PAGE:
Adolescent Academic Outcomes after Birth of Half-Sibling
Jeremy Pais, University at Albany, State University of New York (SUNY)
Scott J. South, University at Albany, State University of New York (SUNY)
Kyle Crowder, University of North Carolina at Chapel Hill
This study examines the influence of metropolitan-area characteristics on black and white households’ propensity to move between poor and nonpoor neighborhoods. We find that a nontrivial portion of the variance in the odds of moving to a poor rather to a nonpoor neighborhood exists between metropolitan areas. Net of established individual-level predictors of inter-neighborhood migration, black and white households are more likely to move to a poor or extremely poor tract rather than to a nonpoor tract in metropolitan areas with high poverty rates, a paucity of recently-built housing, and substantial employment in manufacturing and government. Blacks are especially likely to move to a poor tract in larger metropolitan areas and in which poor tracts have a sizeable concentration of blacks. White households are more likely to move to a poor than a nonpoor tract in smaller metropolitan areas and in which poor tracts have comparatively fewer African Americans.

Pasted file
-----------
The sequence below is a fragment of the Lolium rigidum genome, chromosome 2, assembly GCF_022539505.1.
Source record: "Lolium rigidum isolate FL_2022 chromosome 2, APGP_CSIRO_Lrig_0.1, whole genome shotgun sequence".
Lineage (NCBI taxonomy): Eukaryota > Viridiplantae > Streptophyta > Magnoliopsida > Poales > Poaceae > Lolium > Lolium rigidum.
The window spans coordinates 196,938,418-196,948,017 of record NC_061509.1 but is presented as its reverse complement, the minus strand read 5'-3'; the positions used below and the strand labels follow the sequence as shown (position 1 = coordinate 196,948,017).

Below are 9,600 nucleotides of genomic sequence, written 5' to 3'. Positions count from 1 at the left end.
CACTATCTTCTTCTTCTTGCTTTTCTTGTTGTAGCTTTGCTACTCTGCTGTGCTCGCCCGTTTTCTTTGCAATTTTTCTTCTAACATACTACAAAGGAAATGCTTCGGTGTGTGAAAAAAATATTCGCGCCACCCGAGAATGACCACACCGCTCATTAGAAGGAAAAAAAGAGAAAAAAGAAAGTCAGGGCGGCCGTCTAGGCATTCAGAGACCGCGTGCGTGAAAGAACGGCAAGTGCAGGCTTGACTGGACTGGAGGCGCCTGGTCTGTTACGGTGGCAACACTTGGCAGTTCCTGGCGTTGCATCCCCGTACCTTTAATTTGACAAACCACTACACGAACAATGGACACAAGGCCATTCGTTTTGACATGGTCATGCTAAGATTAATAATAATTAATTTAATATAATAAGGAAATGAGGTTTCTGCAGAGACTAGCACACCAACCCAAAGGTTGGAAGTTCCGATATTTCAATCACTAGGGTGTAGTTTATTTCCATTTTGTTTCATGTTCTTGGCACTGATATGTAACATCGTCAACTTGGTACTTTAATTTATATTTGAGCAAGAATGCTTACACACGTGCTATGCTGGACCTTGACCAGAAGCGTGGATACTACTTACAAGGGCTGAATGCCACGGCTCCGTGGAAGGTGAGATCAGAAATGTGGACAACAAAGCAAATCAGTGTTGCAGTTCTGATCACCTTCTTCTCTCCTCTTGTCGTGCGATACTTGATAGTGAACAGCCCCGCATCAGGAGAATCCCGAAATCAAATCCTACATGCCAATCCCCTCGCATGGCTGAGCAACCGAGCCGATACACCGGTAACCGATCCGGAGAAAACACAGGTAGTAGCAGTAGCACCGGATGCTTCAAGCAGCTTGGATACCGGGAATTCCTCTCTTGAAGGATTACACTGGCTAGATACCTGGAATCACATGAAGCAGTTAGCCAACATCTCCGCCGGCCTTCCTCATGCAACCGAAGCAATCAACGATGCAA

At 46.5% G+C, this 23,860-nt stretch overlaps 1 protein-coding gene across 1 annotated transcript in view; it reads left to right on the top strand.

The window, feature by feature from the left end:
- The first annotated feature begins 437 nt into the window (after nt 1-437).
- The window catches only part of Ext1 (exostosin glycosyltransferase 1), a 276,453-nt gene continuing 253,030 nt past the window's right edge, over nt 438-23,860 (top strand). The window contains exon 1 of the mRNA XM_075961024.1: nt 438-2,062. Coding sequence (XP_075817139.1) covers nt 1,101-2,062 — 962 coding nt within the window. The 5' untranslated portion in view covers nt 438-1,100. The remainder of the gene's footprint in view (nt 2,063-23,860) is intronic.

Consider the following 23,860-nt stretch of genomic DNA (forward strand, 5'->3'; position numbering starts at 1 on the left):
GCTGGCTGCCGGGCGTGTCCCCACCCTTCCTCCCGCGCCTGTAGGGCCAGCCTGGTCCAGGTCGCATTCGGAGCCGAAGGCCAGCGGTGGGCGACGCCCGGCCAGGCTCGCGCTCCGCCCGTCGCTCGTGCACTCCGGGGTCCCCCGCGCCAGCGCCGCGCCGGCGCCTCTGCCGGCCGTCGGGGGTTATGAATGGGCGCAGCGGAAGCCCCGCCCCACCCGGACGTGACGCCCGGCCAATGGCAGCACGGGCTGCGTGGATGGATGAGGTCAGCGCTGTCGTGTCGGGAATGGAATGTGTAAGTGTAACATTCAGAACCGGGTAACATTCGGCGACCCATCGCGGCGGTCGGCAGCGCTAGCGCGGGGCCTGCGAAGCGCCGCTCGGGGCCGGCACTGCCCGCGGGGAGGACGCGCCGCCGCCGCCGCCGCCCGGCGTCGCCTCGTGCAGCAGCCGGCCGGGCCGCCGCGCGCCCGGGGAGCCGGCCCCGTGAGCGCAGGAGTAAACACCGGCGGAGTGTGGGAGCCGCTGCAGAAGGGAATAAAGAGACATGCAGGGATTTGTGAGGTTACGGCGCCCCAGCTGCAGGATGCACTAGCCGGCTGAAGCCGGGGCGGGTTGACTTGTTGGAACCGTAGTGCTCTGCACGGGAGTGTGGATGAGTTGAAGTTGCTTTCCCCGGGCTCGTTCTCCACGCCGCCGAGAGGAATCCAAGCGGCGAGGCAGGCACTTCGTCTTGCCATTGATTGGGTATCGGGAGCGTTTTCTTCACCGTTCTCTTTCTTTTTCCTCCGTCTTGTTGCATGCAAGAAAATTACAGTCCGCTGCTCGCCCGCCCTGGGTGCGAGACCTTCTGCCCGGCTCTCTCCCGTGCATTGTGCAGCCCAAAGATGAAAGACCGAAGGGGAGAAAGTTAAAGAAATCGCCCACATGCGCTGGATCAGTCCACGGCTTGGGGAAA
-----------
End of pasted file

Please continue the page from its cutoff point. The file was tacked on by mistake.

Presented in Poster Session 4